By some estimates, United Airlines shed more than $1 billion in market value in the immediate aftermath of the widely publicized forcible removal of a passenger. While most industry analysts believe the company’s stock price will gradually rebound, the episode is an important reminder that businesses must always be mindful of customer service and public perception. That message is sometimes forgotten in contact center operations.
The contact center is the central point of interaction with customers for most companies. For years, businesses have measured the efficiency of contact center operations with key performance indicators (KPIs) that track how quickly calls are answered, the average duration of calls, agent turnover rate and similar data. While theses metrics provide indispensable operational information, there is a danger in using them as the sole measure of your customer service operations.
Heavy reliance upon these metrics can lead to a disconnect about the ultimate purpose of the contact center. Organizations must be careful not to let their contact center focus shift from customer care to hitting benchmarks that satisfy internal stakeholders.
Often, the solution is just a matter of emphasis. While it is valuable to know average call-handling times, it may be more important to measure customer satisfaction as a KPI. Contact centers typically arrive at a customer satisfaction score by conducting customer surveys and obtaining quality assurance measurements. Regardless of the methodology used to arrive at this measure, it is one that should always be considered when analyzing contact center effectiveness and efficiency.
It’s also important to humanize your contact center agents. While customer service scripts are important, agents should be trained to treat them as guidelines and talking points rather than rigid speeches that must be followed word for word. With guidance and training on overarching corporate policies and expectations, agents can respond to customers with authenticity and understanding.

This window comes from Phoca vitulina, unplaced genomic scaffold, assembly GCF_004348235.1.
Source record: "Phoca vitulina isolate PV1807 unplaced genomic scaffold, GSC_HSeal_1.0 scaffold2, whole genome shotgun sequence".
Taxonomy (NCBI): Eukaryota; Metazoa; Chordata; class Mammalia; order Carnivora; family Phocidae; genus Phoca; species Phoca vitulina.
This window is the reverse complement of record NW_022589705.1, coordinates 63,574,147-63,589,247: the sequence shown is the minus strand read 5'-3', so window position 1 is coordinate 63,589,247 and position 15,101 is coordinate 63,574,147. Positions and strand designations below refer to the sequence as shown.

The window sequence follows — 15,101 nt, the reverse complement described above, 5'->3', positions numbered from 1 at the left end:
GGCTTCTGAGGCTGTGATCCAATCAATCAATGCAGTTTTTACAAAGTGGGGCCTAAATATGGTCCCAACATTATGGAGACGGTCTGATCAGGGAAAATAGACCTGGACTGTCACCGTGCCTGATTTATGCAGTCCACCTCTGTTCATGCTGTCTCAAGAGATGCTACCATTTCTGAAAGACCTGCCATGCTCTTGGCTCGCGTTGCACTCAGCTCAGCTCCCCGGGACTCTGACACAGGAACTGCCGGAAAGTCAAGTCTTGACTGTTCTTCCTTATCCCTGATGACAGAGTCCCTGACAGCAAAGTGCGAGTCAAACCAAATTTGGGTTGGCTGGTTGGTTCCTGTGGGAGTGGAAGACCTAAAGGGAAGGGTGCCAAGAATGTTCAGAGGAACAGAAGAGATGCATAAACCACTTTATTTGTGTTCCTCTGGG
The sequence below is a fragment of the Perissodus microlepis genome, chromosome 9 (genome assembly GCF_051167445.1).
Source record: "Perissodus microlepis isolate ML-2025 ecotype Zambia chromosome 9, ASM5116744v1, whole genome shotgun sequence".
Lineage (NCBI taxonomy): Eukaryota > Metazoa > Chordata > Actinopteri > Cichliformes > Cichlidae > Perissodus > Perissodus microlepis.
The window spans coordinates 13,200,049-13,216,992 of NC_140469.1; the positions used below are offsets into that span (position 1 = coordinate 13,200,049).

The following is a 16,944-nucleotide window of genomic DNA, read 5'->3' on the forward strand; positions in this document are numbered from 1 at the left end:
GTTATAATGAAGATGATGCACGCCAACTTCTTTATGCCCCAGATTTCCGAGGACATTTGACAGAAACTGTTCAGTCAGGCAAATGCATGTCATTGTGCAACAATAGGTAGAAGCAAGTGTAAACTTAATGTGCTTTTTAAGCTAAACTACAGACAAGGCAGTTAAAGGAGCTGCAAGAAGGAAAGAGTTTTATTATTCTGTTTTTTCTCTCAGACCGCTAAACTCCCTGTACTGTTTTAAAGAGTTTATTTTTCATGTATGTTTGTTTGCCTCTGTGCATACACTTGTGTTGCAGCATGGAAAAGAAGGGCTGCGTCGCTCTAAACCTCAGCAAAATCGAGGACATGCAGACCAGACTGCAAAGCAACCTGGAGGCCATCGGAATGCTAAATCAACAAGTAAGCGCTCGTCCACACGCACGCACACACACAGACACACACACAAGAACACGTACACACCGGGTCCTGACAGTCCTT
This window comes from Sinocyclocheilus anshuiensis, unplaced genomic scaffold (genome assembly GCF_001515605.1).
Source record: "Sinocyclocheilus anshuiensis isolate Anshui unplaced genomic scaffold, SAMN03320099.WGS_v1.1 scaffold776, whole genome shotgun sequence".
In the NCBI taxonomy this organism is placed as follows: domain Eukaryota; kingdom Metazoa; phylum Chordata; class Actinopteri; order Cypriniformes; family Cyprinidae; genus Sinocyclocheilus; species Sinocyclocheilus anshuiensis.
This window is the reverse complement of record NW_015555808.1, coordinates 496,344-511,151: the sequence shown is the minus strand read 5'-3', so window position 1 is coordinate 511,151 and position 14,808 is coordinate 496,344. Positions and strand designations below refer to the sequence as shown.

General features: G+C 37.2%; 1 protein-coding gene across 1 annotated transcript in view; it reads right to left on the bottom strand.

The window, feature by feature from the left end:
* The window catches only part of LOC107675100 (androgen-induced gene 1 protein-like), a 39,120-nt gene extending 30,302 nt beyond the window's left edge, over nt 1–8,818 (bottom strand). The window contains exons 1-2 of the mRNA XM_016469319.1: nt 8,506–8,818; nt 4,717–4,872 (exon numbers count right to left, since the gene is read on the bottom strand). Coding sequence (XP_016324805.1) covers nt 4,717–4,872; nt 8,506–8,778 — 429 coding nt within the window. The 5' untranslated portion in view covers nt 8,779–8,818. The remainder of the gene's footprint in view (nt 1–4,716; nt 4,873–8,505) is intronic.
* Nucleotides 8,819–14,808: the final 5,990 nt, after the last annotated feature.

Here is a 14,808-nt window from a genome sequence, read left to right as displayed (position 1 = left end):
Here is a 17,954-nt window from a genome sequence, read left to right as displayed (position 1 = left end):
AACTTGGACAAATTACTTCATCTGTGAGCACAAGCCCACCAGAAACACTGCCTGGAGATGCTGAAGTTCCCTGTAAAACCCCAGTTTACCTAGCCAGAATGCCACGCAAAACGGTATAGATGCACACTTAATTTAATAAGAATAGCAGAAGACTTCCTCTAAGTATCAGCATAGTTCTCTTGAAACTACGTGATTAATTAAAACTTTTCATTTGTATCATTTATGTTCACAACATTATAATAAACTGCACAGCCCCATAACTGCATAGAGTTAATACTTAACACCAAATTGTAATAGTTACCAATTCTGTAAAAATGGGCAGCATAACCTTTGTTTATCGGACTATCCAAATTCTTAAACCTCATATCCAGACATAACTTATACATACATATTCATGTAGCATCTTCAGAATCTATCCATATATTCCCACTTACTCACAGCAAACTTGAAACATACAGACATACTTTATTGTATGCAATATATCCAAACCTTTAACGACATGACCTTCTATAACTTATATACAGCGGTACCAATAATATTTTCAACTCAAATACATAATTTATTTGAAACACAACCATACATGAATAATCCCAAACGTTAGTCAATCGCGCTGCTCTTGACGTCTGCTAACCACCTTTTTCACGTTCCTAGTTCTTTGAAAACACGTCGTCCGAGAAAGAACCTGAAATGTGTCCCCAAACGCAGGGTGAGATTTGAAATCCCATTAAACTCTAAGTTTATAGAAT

Advanced contact center solutions such as those offered by ShoreTel enhance your ability to conduct such training in real time. For example, instant messaging integrated into the system enables agents to message a manager or a high-performing colleague for immediate guidance while on a call. Coaching features built into leading contact center solutions enable supervisors to silently monitor calls and coach the agent to deliver appropriate responses — all without the customer being aware.
Additionally, businesses can integrate a CRM into their contact center solution to give agents a 360-degree view of the customer and their previous interactions with the company. Studies show that call resolution improves when agents get the customer’s name, address and account information before picking up the call. It makes onboarding frictionless and reduces irritation when customers don’t have to provide — and repeat — their basic information.
Stronger customer focus can also help convert the contact center from a cost center to a money maker. When customers are satisfied with the help and service they receive during a call, they are far more likely to become repeat customers. What’s more, agent-customer interactions are also potential sales opportunities. With a consultative approach, agents can often demonstrate how an upgrade or a new purchase can better resolve an issue.
The contact center often represents the first interaction customers have with the company, and the success or failure of that initial experience can set the stage for all subsequent interactions. A study by the White House Office of Consumer Affairs found that 80 percent of U.S. consumers would pay more for a product or service to ensure a superior customer service. No matter what type of product or service you provide, customers frequently are won or lost based on the quality of the service they receive.